All veterinarians seeking to open their first practice must address the same preliminary, yet pivotal consideration on their road to practice ownership: “how do I go about opening my own practice?” On one hand, some first-time practice owners elect for the traditional start-up route, building the practice and its client base from the ground up. On the other hand, some veterinarians wish to forgo the often-tedious start-up process, and instead seek to “hit the ground running” by acquiring all the equipment, inventory, and clientele of an established veterinary practice. However, the concept of purchasing a veterinary practice can be an intimidating venture for those unfamiliar with the process. In an effort to provide first-hand insight on the practice acquisitions, the attorneys of Mandelbaum Barrett PC’s National Veterinary Law Group sat down with a current client that recently closed on their first veterinary practice acquisition for a brief Q&A:
Q: Prior to becoming a veterinary practice owner, what aspects of practice ownership did you find most appealing?
A: Definitely career growth, both professionally and financially. I was becoming frustrated by the lack of opportunities beyond that of an associate veterinarian or “medical director” for a corporation. I didn’t feel that either path provided adequate upside, and both seemingly pigeonholed me into doing the same things for the rest of my career. The opportunity to help grow a practice and have skin in the game, while also getting involved in other aspects of the business beyond the medicine, was very appealing and has already been extremely rewarding!
Q: Why did you elect to pursue the acquisition of an existing veterinary practice as opposed to taking the start-up route and creating a new practice from scratch?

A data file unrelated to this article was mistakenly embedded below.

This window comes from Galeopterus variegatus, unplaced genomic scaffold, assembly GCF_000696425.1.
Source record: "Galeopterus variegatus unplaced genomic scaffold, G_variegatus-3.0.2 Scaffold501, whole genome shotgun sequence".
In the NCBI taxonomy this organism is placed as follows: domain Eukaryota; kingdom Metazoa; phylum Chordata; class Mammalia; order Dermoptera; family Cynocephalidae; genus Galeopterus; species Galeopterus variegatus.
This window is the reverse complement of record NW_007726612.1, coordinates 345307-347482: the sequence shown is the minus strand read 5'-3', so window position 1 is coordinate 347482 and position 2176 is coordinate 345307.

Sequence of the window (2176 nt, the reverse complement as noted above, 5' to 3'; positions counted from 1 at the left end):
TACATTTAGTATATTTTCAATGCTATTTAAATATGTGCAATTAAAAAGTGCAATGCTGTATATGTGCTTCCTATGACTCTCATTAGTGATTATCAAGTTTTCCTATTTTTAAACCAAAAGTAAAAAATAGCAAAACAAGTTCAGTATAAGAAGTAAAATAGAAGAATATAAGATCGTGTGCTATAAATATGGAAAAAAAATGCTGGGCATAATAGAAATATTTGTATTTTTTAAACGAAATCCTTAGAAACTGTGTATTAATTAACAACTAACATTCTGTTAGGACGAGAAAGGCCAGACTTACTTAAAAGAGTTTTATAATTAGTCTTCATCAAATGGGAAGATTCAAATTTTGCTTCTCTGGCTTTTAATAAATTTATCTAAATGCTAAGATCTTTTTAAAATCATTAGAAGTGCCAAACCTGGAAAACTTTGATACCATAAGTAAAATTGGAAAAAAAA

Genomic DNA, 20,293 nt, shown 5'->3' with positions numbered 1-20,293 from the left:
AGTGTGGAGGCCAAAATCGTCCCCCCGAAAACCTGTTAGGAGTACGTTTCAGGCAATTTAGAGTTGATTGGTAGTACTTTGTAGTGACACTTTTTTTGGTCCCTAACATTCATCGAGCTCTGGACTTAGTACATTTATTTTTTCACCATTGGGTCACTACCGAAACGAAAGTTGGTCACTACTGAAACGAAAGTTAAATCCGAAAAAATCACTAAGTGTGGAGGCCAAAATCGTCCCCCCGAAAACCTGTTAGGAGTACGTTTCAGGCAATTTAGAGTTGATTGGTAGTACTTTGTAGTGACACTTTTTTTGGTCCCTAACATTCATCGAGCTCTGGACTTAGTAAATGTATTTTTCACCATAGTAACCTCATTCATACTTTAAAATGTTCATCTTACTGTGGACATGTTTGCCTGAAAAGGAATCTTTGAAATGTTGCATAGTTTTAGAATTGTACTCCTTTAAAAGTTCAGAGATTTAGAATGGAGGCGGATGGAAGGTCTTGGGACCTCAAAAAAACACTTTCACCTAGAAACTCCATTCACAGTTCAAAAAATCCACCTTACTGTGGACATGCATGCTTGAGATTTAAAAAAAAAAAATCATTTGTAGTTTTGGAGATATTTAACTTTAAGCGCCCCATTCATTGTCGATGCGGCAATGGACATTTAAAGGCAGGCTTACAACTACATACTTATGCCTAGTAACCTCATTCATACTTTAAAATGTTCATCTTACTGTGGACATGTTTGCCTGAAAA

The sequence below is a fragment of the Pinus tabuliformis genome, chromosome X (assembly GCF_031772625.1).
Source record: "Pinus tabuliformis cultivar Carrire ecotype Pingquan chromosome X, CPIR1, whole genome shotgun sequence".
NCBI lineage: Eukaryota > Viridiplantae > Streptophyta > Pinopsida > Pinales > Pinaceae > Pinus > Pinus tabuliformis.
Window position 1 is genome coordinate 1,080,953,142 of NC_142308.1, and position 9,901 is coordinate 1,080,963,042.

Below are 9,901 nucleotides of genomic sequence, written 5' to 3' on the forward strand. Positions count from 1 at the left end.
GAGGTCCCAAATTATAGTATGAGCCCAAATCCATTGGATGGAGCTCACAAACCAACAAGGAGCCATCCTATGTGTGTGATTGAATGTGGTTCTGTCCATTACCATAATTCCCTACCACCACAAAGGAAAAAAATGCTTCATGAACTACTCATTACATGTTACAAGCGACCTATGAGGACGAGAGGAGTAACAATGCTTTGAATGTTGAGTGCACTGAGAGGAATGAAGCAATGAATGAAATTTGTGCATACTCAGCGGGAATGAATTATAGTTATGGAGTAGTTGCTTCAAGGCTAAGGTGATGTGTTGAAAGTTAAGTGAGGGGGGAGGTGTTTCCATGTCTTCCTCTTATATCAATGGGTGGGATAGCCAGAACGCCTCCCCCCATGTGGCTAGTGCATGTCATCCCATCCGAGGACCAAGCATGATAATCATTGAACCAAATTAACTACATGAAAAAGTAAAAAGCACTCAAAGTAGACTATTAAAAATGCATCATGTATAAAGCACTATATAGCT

A: I knew that purchasing an existing practice meant I was purchasing an established clientele base, demand, and staff. While I do believe that I could have grown a de-novo practice pretty quickly (assuming I selected the right location), being able to come into a functional practice, fully staffed with operating procedures mitigated a little bit of the risk and stress in my mind. Also, for what it’s worth, the costs associated with starting and building out a new practice did not seem terribly cheaper than purchasing an existing clinic.
Q: Once you had decided that you were going to acquire an existing practice, what characteristics were you looking for in a practice to potentially purchase? What made you choose the practice you ultimately did purchase?
A: Potential for further growth and location were key. I figured out pretty quickly that a lot of pet owners in the area didn’t even know the clinic existed. I also discovered that some pet owners had tried calling to schedule appointments at the clinic and were turned away due to scheduling limitations. That told me demand already existed and that there was room for even more growth. I was confident that I could expand the business pretty quickly once I purchased the practice.
Q: Once you had identified the practice you were going to purchase, was there anything about the transaction process that you found to be surprising or unexpected?